Is Piracy wrong? Compared to what? Thousands of stockpiled H-Bombs? The Oil-industry's chokehold on the US government? The ever growing wealth of certain countries at the expense of most others? "Defense" contractors selling weapons to most of those indebted countries?

I dunno about that.....hard questions those.....

I have a nifty blue line!
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Re: Op Ed
Jul 30, 2010, 11:18
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Re: Op Ed Jul 30, 2010, 11:18
Jul 30, 2010, 11:18
 
The torrents are akin to advertising if you pay for the games you play. Wouldn't you rather have a DRM-free copy for your money?
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Re: Op Ed
Jul 30, 2010, 11:36
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Re: Op Ed Jul 30, 2010, 11:36
Jul 30, 2010, 11:36
 
Bill Borre wrote on Jul 30, 2010, 11:18:
The torrents are akin to advertising if you pay for the games you play. Wouldn't you rather have a DRM-free copy for your money?

I don't think Jeff's games ship with any kind of DRM, though. Or did you just mean in general?

Creston
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Re: Op Ed
Jul 30, 2010, 12:01
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Re: Op Ed Jul 30, 2010, 12:01
Jul 30, 2010, 12:01
 
I think the people who steal games are not relevant. They are not the marketplace. If you are not willing to pay people to create products you enjoy, then no one has any incentive to create things you enjoy and you do not effect the decisions on the types of things that are developed for the marketplace. Dollars are votes.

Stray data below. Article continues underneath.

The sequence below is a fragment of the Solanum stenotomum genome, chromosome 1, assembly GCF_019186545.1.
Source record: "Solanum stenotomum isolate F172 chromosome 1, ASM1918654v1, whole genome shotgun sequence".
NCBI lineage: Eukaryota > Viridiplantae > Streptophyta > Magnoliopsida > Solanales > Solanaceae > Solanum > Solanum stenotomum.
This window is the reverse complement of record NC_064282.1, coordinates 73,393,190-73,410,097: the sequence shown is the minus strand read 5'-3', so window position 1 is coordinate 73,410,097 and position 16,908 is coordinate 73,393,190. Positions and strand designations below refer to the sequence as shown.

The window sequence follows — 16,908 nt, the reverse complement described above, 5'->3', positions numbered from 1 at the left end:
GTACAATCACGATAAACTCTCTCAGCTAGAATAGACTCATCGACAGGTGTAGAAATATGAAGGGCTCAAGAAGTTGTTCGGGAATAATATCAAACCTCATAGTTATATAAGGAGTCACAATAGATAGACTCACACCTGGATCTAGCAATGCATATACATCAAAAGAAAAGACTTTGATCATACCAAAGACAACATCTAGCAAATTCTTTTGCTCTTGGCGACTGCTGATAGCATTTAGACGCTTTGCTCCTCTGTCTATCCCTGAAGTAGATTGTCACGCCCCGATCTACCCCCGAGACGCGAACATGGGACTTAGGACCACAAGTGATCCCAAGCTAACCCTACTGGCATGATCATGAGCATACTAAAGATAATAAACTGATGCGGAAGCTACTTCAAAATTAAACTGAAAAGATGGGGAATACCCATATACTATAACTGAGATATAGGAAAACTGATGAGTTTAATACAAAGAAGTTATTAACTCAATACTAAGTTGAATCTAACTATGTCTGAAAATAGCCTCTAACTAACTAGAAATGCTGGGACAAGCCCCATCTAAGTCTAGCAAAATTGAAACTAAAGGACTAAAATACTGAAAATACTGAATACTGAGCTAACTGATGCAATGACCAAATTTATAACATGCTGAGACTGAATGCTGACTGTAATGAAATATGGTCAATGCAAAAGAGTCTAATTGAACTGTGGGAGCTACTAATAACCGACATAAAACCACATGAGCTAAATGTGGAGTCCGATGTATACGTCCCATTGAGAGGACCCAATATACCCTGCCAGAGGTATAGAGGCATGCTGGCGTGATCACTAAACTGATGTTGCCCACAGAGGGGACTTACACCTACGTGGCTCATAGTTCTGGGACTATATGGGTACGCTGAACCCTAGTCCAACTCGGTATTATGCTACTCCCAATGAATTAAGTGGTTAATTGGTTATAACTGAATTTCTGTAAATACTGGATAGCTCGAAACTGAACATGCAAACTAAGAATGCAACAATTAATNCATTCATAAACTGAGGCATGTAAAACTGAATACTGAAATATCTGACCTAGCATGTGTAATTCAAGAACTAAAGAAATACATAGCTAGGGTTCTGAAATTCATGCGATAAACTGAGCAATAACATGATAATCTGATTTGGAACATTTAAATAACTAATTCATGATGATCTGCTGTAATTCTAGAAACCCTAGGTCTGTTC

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Re: Op Ed
Jul 30, 2010, 12:19
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Re: Op Ed Jul 30, 2010, 12:19
Jul 30, 2010, 12:19
 
I view it in a similar way. Piracy exists outside of the system, it simply mimics the existing market. It has its own version of everything from distribution to even Q/A. The difference being of course money. So to me, piracy doesn't directly affect the market. It can have influence on consumers but overall the existence of piracy isn't something new or even necessarily threatening.

People like to point to singleplayer RPGs as an example of an endangered species that piracy is killing. I think piracy hasn't helped the situation but the people who grew up with singleplayer RPGs on the PC are also now getting married, having kids and maybe don't have 80 hours to spend on those same types of games anymore.